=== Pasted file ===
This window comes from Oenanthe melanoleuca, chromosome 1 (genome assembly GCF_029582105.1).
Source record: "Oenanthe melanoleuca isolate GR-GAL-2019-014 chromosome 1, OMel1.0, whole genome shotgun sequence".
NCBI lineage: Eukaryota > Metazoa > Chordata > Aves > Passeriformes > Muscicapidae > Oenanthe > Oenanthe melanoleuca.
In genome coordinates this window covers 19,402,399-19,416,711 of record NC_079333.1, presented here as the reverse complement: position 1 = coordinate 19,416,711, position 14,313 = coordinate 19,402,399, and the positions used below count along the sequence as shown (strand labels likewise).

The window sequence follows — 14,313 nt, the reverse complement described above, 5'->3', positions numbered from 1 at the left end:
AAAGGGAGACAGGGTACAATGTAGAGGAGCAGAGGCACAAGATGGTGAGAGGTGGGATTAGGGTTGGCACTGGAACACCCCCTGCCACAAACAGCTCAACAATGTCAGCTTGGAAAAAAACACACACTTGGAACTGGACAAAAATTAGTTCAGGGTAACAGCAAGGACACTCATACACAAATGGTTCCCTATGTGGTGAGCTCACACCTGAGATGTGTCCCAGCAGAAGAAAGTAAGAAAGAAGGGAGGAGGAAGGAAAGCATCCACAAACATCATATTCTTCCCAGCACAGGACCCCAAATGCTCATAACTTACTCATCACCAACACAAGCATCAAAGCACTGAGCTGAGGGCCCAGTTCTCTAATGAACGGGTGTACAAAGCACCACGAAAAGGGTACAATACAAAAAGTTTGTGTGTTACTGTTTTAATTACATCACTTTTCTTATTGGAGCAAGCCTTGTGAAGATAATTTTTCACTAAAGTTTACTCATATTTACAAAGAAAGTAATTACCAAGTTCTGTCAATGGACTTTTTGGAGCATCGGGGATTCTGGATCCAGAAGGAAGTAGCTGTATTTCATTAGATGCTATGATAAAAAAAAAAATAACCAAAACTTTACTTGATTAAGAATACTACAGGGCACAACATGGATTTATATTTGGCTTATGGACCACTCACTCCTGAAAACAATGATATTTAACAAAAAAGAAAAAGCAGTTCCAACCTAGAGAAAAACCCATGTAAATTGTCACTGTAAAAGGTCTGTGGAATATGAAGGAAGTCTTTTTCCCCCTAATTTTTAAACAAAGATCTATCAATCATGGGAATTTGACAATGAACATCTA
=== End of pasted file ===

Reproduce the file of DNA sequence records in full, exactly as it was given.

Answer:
This window comes from Oenanthe melanoleuca, chromosome 1 (genome assembly GCF_029582105.1).
Source record: "Oenanthe melanoleuca isolate GR-GAL-2019-014 chromosome 1, OMel1.0, whole genome shotgun sequence".
NCBI lineage: Eukaryota > Metazoa > Chordata > Aves > Passeriformes > Muscicapidae > Oenanthe > Oenanthe melanoleuca.
In genome coordinates this window covers 19,402,399-19,416,711 of record NC_079333.1, presented here as the reverse complement: position 1 = coordinate 19,416,711, position 14,313 = coordinate 19,402,399, and the positions used below count along the sequence as shown (strand labels likewise).

The window sequence follows — 14,313 nt, the reverse complement described above, 5'->3', positions numbered from 1 at the left end:
AAAGGGAGACAGGGTACAATGTAGAGGAGCAGAGGCACAAGATGGTGAGAGGTGGGATTAGGGTTGGCACTGGAACACCCCCTGCCACAAACAGCTCAACAATGTCAGCTTGGAAAAAAACACACACTTGGAACTGGACAAAAATTAGTTCAGGGTAACAGCAAGGACACTCATACACAAATGGTTCCCTATGTGGTGAGCTCACACCTGAGATGTGTCCCAGCAGAAGAAAGTAAGAAAGAAGGGAGGAGGAAGGAAAGCATCCACAAACATCATATTCTTCCCAGCACAGGACCCCAAATGCTCATAACTTACTCATCACCAACACAAGCATCAAAGCACTGAGCTGAGGGCCCAGTTCTCTAATGAACGGGTGTACAAAGCACCACGAAAAGGGTACAATACAAAAAGTTTGTGTGTTACTGTTTTAATTACATCACTTTTCTTATTGGAGCAAGCCTTGTGAAGATAATTTTTCACTAAAGTTTACTCATATTTACAAAGAAAGTAATTACCAAGTTCTGTCAATGGACTTTTTGGAGCATCGGGGATTCTGGATCCAGAAGGAAGTAGCTGTATTTCATTAGATGCTATGATAAAAAAAAAAATAACCAAAACTTTACTTGATTAAGAATACTACAGGGCACAACATGGATTTATATTTGGCTTATGGACCACTCACTCCTGAAAACAATGATATTTAACAAAAAAGAAAAAGCAGTTCCAACCTAGAGAAAAACCCATGTAAATTGTCACTGTAAAAGGTCTGTGGAATATGAAGGAAGTCTTTTTCCCCCTAATTTTTAAACAAAGATCTATCAATCATGGGAATTTGACAATGAACATCTA